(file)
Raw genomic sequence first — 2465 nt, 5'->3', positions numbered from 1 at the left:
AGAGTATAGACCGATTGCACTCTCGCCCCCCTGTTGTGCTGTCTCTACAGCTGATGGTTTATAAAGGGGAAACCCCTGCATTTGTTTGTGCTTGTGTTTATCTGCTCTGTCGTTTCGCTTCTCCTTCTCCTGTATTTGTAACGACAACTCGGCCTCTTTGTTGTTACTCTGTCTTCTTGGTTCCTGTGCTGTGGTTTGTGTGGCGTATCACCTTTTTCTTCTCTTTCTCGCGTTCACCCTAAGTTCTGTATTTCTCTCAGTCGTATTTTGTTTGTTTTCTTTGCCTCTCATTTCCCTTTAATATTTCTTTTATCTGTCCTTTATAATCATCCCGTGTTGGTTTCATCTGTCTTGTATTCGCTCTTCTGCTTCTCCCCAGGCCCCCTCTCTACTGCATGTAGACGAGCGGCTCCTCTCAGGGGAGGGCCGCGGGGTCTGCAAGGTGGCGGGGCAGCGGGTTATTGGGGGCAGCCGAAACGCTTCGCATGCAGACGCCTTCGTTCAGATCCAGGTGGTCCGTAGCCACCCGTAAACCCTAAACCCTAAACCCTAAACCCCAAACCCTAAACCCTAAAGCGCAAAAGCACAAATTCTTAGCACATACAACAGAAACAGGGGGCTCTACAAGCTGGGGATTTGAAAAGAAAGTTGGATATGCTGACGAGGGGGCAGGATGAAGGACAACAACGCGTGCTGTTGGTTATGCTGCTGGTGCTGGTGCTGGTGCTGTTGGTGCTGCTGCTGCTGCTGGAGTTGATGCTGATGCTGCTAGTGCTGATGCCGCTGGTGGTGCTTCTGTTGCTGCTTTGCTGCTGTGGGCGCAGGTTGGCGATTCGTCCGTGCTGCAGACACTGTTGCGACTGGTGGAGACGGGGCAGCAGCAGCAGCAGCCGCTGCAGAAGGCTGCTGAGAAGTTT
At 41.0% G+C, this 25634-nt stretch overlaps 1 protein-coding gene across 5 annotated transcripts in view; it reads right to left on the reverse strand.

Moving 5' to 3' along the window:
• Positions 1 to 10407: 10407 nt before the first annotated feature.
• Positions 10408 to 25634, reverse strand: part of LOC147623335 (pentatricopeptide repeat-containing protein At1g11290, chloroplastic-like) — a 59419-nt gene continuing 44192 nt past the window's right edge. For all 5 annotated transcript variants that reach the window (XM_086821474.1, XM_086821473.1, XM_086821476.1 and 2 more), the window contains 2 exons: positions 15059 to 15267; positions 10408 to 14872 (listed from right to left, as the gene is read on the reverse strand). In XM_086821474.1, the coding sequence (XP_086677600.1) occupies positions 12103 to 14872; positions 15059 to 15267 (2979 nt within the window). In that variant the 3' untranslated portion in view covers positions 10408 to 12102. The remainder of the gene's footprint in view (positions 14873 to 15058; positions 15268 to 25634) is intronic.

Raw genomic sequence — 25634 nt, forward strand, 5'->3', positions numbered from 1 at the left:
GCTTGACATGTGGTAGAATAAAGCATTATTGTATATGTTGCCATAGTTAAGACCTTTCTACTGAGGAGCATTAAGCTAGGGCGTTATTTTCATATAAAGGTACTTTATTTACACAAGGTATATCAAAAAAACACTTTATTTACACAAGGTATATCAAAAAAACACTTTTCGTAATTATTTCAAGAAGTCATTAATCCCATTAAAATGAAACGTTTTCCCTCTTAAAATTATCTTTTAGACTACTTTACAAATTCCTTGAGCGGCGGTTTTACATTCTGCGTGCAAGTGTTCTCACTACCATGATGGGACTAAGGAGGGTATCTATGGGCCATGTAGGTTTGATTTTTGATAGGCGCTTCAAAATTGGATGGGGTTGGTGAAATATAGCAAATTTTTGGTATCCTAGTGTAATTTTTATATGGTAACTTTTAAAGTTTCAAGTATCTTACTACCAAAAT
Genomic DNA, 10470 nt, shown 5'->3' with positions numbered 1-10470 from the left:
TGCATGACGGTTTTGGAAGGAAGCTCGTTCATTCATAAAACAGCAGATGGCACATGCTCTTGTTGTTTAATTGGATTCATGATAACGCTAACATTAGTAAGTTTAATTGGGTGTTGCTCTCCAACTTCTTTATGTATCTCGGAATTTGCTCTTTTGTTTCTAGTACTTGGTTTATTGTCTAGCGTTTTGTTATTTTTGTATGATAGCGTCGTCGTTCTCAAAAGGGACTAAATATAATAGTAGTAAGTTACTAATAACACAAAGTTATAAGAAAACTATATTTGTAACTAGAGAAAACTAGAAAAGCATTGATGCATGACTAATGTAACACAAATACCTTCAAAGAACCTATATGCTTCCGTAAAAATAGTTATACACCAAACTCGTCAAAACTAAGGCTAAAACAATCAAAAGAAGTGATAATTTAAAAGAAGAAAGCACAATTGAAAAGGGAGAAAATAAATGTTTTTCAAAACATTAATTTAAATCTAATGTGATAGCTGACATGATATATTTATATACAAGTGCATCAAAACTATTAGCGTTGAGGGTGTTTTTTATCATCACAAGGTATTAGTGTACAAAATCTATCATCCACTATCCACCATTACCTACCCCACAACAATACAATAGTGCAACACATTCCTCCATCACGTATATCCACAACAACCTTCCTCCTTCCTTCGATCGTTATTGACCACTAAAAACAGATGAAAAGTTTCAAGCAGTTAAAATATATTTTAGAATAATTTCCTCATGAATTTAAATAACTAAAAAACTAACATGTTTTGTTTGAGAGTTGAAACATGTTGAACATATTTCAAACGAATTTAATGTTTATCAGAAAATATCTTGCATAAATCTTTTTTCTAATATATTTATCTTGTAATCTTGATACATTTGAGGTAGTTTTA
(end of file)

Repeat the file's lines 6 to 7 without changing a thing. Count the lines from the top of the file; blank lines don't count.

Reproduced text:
• Positions 10408 to 25634, reverse strand: part of LOC147623335 (pentatricopeptide repeat-containing protein At1g11290, chloroplastic-like) — a 59419-nt gene continuing 44192 nt past the window's right edge. For all 5 annotated transcript variants that reach the window (XM_086821474.1, XM_086821473.1, XM_086821476.1 and 2 more), the window contains 2 exons: positions 15059 to 15267; positions 10408 to 14872 (listed from right to left, as the gene is read on the reverse strand). In XM_086821474.1, the coding sequence (XP_086677600.1) occupies positions 12103 to 14872; positions 15059 to 15267 (2979 nt within the window). In that variant the 3' untranslated portion in view covers positions 10408 to 12102. The remainder of the gene's footprint in view (positions 14873 to 15058; positions 15268 to 25634) is intronic.

Raw genomic sequence — 25634 nt, forward strand, 5'->3', positions numbered from 1 at the left: